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Taylor dispersion comes alive: the dispersion of swimming algae

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If you have a question about this talk, please contact Aurelia Honerkamp-Smith.

The dispersion of passive tracers in pipe/channel flows is well understood. G.I. Taylor established that the combined action of shear and diffusion causes tracers to disperse with effective diffusivity K = Pe^2 for laminar flows (K = Re/ln(Re) for turbulent flows). But how do swimmers, such as algae, disperse? Shear flow is known to significantly affect the transport of swimming algae in suspension: viscous and gravitational torques bias bottom-heavy swimmers towards regions of downwelling fluid (gyrotaxis). With Martin Bees, I recently developed an analytical theory extending Taylor’s analysis to incorporate biased swimming. The theory is general. It requires as inputs transport parameters from models of the average response to flow of the swimmer of interest. For algae, two competing models exist: (rotational) Fokker-Planck (FP) and generalized-Taylor-dispersion (GTD). I will present recent results comparing our analytical predictions and direct numerical simulations (DNS) for algae in laminar and turbulent channel flows. Our results allow us to address the old question of whether GTD is superior to FP. They also highlight how very differently swimmers disperse from passive tracers, particularly in laminar flows. I will discuss the practical implications of our findings and connect them with my current work on algal bioreactors with Kyriacos Leptos, Ray Goldstein, and Alison Smith.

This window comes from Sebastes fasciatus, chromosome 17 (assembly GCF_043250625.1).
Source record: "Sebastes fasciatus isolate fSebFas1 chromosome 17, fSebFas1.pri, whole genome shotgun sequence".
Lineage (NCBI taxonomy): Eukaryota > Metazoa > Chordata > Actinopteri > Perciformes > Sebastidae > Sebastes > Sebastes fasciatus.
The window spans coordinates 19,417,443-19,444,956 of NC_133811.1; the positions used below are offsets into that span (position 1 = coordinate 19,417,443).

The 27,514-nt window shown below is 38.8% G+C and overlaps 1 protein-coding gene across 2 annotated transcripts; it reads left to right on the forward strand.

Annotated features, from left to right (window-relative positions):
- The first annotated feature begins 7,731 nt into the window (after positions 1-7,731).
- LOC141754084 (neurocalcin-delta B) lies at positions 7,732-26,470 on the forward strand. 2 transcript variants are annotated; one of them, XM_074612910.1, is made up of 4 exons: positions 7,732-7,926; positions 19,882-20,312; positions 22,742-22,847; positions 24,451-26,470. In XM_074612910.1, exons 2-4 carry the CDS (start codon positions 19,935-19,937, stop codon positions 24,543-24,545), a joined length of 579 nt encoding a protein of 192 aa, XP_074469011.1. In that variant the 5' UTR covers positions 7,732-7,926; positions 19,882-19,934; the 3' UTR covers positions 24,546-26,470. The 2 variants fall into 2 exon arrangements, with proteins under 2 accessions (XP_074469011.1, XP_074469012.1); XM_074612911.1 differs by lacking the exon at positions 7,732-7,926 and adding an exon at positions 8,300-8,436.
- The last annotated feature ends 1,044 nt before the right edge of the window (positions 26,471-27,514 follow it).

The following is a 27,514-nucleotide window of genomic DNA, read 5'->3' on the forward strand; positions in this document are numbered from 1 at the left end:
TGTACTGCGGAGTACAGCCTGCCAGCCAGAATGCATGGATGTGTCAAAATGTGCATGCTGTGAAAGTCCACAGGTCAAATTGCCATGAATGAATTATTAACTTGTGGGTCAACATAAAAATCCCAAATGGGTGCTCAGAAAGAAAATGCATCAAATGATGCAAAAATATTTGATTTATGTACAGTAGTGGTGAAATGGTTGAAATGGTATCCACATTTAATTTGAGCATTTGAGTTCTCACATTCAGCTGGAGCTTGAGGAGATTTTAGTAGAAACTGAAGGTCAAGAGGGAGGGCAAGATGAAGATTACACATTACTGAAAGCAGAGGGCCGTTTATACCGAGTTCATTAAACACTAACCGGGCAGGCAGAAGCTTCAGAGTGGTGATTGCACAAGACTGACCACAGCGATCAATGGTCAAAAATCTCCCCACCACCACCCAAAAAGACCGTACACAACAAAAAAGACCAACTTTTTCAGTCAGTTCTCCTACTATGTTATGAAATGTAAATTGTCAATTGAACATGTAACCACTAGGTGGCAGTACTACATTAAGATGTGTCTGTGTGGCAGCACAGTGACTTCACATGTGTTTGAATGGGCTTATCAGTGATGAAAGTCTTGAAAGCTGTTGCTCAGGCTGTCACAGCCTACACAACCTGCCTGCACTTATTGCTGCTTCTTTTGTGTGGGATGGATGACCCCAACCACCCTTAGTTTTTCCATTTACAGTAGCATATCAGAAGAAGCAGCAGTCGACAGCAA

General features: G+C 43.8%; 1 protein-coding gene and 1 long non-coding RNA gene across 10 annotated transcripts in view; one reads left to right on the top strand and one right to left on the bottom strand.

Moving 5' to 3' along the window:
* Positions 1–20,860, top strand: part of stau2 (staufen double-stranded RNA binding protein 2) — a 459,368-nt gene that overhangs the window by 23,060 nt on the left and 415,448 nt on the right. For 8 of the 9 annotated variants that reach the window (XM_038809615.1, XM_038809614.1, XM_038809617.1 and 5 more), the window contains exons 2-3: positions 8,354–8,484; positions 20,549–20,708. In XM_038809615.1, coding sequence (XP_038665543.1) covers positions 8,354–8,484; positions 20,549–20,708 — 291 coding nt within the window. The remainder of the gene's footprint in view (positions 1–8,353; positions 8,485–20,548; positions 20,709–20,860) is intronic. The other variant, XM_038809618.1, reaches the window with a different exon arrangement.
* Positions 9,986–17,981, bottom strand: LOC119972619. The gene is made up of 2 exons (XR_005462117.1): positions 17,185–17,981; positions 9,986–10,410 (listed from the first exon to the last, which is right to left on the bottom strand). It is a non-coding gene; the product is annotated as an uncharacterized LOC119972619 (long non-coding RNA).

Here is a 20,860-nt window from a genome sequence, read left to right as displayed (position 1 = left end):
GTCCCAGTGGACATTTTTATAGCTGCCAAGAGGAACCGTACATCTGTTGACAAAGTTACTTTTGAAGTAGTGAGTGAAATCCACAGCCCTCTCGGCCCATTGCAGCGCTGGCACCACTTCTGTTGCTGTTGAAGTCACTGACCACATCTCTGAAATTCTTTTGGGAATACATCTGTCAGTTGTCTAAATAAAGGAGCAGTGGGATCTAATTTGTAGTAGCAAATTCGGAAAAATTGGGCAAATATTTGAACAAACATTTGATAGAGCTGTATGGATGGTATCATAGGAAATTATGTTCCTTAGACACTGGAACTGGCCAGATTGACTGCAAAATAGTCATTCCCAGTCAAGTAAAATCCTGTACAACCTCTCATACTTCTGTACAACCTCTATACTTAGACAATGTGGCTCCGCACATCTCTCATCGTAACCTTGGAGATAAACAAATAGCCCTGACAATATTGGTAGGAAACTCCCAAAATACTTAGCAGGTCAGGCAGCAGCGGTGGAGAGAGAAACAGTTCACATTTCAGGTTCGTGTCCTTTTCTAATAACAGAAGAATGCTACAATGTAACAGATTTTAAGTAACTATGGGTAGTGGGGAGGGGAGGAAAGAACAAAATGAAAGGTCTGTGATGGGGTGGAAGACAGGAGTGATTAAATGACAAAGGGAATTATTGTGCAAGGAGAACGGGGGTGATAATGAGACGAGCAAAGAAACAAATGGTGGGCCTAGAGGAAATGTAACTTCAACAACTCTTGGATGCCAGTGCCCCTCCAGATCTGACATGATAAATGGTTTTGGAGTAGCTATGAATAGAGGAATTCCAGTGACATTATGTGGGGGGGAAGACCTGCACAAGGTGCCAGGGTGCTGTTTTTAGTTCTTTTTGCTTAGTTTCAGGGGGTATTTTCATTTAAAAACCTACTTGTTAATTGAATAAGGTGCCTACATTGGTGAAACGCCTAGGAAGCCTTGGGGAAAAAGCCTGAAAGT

This talk is part of the BioLunch series.

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